- How do you guarantee that your application will perform as well once you migrate it into the Oracle public Cloud?

- How do you guarantee that your application and its data will meet all regulatory and security requirements once you migrate it into the OCI?

- How do you make sure that your application environment gets properly terminated after the test has been completed?

- How can you scale these efforts across your entire organization?

Application Modernization Use case

Let's consider a retail company, Acme inc., who needs to modernize their Sylus e-commerce web application as part of an overall business transformation initiative. Their current legacy workload is hosted on a vCenter private cloud and contains the typical component you would expect: namely a backend Oracle Database RAC cluster, an application server tier and a set of load balanced Apache web servers front-ended by HA Proxy. The business unit has decided to migrate it to the Oracle public cloud and validate its performance using Quali's CloudShell Platform. They want to make sure that not only it will perform as well or better, but also it will meet all the regulatory and security requirements before they release to production.

 

Designing the Application Blueprint

The first step is for the application designer to model all the architecture of the target application. To that end, the Cloudshell blueprint provides a simple way to describe precisely all the necessary components in a template format, with parameters that can be injected dynamically at runtime such as build number and dataset. For the sake of this example, the designer considers 2 blueprints: the first one represent the legacy application architecture with Jmeter as a tool to generate traffic, the second one represents the OCI architecture with Blazemeter as a traffic generator service and Oracle Load Balancing service in front of the web front end.

Self-Service Environments

Once this step is complete, the blueprint is published to the self-service catalog and becomes available to specific teams of users defined by access policies (also called "user Domains"). This process removes the barriers between the application testers and IT Operations and enables the entire organization to scale their DevOps efforts.

Deploying and Consuming the CloudShell Sandbox

From the Cloudshell portal, an authorized end user can now select the Sylus blueprint and deploy an application instance in the vCenter private cloud to validate its performance with Jmeter.  This is a simple task: all the user needs is to select input parameters and duration.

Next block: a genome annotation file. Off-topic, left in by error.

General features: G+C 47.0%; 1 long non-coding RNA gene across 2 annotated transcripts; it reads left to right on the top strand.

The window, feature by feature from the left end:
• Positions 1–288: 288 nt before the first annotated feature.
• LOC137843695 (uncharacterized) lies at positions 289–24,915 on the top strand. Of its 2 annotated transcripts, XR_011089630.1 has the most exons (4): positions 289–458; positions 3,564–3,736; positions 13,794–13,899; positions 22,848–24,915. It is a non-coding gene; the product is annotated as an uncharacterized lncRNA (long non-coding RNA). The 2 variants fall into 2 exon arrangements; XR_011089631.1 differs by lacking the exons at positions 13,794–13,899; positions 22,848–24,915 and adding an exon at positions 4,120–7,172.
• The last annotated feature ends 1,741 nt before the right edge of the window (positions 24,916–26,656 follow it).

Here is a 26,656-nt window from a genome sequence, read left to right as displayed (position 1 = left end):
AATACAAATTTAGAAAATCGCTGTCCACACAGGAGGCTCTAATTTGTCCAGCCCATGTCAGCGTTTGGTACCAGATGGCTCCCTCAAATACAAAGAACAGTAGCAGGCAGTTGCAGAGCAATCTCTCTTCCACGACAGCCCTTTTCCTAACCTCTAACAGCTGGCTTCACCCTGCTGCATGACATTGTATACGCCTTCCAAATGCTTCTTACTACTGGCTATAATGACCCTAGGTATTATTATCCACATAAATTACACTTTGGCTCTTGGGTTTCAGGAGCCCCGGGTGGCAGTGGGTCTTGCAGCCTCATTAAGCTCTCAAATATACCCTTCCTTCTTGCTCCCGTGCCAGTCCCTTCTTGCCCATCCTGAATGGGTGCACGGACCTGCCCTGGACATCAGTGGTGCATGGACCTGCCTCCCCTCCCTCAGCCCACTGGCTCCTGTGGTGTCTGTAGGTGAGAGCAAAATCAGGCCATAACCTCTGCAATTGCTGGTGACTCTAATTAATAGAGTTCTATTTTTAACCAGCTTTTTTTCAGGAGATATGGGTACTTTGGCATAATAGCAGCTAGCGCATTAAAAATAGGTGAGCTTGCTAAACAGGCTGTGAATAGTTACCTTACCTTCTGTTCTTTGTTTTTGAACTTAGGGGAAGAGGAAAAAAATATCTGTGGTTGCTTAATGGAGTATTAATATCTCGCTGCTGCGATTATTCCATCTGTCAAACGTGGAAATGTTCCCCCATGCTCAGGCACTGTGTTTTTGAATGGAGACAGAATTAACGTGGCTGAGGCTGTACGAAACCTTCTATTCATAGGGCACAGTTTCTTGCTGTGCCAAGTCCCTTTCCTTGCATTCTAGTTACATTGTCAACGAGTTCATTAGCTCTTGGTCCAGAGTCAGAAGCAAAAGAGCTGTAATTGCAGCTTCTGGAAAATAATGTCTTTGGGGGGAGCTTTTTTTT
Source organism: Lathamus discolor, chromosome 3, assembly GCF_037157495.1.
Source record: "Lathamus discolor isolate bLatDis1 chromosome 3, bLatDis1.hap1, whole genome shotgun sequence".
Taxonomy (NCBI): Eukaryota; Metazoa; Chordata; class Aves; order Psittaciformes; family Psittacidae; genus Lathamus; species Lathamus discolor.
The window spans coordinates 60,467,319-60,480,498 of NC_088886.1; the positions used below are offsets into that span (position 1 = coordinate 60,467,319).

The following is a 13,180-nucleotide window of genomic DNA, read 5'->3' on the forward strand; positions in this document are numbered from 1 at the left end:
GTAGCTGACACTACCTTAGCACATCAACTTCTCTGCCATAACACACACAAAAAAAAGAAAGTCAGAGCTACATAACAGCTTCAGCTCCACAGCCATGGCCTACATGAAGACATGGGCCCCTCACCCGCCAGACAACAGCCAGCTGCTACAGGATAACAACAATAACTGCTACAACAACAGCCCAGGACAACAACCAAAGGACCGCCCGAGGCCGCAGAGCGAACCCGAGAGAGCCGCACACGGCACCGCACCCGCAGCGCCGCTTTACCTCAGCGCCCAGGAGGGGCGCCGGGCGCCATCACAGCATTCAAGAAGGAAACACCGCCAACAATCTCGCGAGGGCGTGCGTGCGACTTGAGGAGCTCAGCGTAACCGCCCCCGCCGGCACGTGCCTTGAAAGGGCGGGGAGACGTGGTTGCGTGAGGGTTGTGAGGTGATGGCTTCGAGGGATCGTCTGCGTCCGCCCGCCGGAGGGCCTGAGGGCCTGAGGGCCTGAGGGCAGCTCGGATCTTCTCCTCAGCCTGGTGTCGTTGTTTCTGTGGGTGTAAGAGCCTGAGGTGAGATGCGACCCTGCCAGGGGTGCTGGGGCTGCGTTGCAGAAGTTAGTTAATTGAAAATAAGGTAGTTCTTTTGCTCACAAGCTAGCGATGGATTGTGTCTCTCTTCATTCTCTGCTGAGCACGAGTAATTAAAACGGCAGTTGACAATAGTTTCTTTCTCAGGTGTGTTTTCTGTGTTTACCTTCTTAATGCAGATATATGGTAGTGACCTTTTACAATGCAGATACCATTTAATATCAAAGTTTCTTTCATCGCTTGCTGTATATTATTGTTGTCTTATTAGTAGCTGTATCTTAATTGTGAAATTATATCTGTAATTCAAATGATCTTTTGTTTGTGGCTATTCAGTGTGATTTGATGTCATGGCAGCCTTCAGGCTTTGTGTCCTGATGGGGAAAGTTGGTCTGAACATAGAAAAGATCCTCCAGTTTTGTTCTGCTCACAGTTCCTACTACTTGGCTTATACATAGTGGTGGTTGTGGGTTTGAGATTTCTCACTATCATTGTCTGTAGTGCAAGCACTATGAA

Built-in set up orchestration handles the deployment of all the virtual machines, as well as their connectivity and configuration to meet the blueprint definition. In this case, the latest build of the Sylus application is loaded from a source repository on the application server, and the corresponding dataset is loaded on the database cluster.

Once the Sandbox is active, the tester can run a JMeter load test from the automation available through the JMeter resource and directly view the test results for post analysis.

Once the test is complete, the Sandbox is automatically terminated and all the VMs deleted. This built-in teardown process ensures that the resource consumption is under control.

Testing Migration Scenarios: Rinse and Repeat

Then the test user deploys the same application in the Oracle Cloud Infrastructure from the OCI blueprint, and validate its performance with Blazemeter using the same test as in the previous blueprint. In such case, a link is provided to the live reports and from a quick glance: thankfully, the results show that there is no performance degradation so the team can proceed with confidence to the next stage. Since all the VMs in the Sandbox are deleted at the end of each test case, there is no cost overrun from remaining "ghost" VMs.

The same process can be repeated for validating security and compliance, all the way to staging.

Note that this can also be 100% API driven triggered by a tool like Jenkins Pipeline or JetBrain's TeamCity using the Sandbox REST API.

Using the CloudShell platform and dynamic self-service environments, the Acme company can now release their modernized Sylus e-commerce application in production in the Oracle Cloud with confidence and repeat this process for their entire portfolio of applications for each new version.

For more information, check out the recorded demo, visit the Oracle Cloud Marketplace or sign up for a free trial.

This blog was also published on the Oracle Partner site.